by Rhea Shah 2F
Sun Oct 20, 2019 4:16 pm
Forum: Electron Configurations for Multi-Electron Atoms
Topic: What is Z eff e?
Replies: 3
Views: 39

Re: What is Z eff e?

Z eff e is the effective nuclear charge experienced by an electron. Since other electrons in the atom increase the repulsive interactions within the atom, the effective nuclear charge experienced by an electron is less than the actual nuclear charge of the nucleus. The closer to the nucleus an elect...
by Rhea Shah 2F
Sun Oct 20, 2019 4:07 pm
Forum: Electron Configurations for Multi-Electron Atoms
Topic: Short Hand
Replies: 11
Views: 93

Re: Short Hand

Because the noble gases have their outer shell completely full, they are used in shorthand electron configurations. The noble gas of the period above that of the electron in focus is written in brackets, and then the valence electrons are written in after the brackets. This makes electron configurat...
by Rhea Shah 2F
Sun Oct 20, 2019 4:03 pm
Forum: Electron Configurations for Multi-Electron Atoms
Topic: Paired Electrons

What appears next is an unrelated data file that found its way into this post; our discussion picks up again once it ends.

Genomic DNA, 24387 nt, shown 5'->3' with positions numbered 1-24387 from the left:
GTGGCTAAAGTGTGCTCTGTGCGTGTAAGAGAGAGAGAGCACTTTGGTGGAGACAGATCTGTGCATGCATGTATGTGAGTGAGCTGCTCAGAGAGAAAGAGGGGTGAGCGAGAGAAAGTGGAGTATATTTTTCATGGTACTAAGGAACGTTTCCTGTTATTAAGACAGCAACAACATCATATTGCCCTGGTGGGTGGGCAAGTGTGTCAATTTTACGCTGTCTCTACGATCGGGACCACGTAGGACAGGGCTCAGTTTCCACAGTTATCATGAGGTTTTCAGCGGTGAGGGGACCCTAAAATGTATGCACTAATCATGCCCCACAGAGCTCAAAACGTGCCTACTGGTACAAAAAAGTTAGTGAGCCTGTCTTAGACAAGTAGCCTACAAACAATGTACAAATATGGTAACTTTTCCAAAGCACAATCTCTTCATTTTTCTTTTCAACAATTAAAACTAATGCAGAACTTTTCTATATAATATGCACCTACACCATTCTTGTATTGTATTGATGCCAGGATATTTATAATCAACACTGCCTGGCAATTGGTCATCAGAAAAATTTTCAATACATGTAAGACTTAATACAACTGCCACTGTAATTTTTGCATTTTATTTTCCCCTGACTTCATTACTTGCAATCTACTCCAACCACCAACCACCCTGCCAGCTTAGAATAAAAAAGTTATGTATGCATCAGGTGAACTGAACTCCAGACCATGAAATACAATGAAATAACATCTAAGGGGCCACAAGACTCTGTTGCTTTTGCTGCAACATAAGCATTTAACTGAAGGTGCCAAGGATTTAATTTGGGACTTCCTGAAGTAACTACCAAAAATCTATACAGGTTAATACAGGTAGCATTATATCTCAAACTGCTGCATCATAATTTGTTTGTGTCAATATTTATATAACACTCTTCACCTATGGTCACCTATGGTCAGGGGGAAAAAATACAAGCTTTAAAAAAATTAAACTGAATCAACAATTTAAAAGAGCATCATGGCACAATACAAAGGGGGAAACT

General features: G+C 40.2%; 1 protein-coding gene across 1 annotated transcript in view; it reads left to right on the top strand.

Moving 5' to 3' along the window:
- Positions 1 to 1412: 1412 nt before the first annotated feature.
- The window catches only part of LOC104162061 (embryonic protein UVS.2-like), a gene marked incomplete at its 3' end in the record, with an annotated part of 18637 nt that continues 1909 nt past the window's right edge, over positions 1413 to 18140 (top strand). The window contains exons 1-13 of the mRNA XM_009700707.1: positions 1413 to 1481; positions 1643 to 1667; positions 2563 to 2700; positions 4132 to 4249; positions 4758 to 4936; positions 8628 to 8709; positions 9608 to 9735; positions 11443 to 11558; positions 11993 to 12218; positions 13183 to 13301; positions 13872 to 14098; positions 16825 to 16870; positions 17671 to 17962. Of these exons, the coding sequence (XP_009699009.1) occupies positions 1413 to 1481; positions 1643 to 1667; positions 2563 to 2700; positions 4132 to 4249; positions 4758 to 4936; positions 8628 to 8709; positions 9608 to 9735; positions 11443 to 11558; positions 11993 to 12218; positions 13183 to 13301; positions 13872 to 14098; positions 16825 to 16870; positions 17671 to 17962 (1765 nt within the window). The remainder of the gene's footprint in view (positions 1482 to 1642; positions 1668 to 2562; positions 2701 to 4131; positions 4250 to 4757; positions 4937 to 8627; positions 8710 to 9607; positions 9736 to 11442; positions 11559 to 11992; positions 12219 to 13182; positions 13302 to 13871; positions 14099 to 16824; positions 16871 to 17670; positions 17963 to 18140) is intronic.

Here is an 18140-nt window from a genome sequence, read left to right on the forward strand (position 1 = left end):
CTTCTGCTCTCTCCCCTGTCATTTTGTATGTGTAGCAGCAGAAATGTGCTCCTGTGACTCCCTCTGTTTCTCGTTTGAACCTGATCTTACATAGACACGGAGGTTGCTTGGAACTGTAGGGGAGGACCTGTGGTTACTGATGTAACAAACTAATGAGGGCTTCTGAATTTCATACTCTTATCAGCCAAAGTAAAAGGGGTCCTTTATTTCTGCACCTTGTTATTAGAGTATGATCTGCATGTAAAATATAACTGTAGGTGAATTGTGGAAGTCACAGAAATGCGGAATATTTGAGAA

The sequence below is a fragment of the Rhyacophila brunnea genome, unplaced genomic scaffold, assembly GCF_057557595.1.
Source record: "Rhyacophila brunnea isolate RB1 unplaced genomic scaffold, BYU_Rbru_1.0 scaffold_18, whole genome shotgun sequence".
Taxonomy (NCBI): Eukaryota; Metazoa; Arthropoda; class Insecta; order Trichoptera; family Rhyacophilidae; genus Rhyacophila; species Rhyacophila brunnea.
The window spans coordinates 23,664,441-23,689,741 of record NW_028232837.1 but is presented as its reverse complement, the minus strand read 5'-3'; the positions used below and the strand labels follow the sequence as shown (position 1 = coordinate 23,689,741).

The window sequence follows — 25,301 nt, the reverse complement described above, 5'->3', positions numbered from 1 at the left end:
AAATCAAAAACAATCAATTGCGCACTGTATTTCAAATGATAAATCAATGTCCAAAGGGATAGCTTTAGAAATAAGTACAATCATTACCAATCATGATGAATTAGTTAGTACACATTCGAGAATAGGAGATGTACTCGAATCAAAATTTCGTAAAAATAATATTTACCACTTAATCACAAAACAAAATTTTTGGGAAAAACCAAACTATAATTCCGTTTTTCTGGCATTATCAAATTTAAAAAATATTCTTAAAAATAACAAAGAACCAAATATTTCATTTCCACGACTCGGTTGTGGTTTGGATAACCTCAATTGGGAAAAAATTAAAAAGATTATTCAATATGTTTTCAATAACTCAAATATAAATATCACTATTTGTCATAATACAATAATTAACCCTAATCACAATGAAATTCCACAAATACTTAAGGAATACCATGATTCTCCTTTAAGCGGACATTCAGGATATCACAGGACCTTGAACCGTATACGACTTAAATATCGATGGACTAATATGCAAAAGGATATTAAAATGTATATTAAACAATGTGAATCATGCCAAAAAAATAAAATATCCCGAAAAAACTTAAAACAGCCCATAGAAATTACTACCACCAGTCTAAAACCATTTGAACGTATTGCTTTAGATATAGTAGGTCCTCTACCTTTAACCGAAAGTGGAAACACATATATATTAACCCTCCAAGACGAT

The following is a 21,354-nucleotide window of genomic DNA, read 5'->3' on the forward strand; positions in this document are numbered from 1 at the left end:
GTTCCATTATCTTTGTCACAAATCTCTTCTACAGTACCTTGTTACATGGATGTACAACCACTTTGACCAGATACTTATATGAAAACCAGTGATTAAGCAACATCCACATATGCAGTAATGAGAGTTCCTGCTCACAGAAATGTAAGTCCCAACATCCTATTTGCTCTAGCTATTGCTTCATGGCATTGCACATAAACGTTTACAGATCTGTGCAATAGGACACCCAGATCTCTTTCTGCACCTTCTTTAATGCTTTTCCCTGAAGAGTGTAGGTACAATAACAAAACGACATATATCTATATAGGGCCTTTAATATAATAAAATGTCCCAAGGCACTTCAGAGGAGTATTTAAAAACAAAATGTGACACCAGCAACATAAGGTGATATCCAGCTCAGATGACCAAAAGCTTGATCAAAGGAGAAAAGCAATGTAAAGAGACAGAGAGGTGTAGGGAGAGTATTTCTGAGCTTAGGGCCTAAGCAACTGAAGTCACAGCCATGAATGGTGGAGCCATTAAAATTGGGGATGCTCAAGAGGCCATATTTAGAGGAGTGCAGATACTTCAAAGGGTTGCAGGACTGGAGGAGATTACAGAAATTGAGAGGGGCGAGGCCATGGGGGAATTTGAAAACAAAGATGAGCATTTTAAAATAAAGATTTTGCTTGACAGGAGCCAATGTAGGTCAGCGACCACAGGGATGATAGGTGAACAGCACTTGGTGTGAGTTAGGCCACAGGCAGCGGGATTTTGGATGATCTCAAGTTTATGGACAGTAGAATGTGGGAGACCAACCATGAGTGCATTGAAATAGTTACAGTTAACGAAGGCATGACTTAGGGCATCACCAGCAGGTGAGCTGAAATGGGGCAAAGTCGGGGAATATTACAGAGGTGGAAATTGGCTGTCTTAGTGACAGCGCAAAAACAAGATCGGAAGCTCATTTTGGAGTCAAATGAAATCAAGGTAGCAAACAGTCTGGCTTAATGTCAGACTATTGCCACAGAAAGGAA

Replies: 5
Views: 54

Re: Paired Electrons

Electrons are paired when they occupy the same orbital and have opposite spin. Electrons with parallel spins tend to avoid each other slightly, which lowers the energy of the electrons. Thus, paired electrons should have opposite spin to maximize the energy of the electrons.
by Rhea Shah 2F
Sun Oct 20, 2019 3:55 pm
Forum: Wave Functions and s-, p-, d-, f- Orbitals
Topic: Hund's rule and Pauli Exclusion Principle
Replies: 14
Views: 133

Re: Hund's rule and Pauli Exclusion Principle

Hund's rule and the Pauli Exclusion principle combine to form the building up principle. Hund's rule states that electron with parallel sping must be added to each available orbital in the subshell before pairing the electrons together. The Pauli Exclusion principle states that each orbital may only...
by Rhea Shah 2F
Sun Oct 20, 2019 3:52 pm
Forum: Wave Functions and s-, p-, d-, f- Orbitals
Topic: Opposite spin
Replies: 2
Views: 26

Re: Opposite spin

An electron can only have one of two spins, denoted by the spin magnetic quantum number, which can have a value of either +1/2 or -1/2. When writing the symbols of an electron configuration, the two spins are represented by either an up or down arrow. The two electrons in each orbital must have oppo...
by Rhea Shah 2F
Sat Oct 12, 2019 5:21 pm
Forum: DeBroglie Equation
Topic: Applying the DeBroglie Equation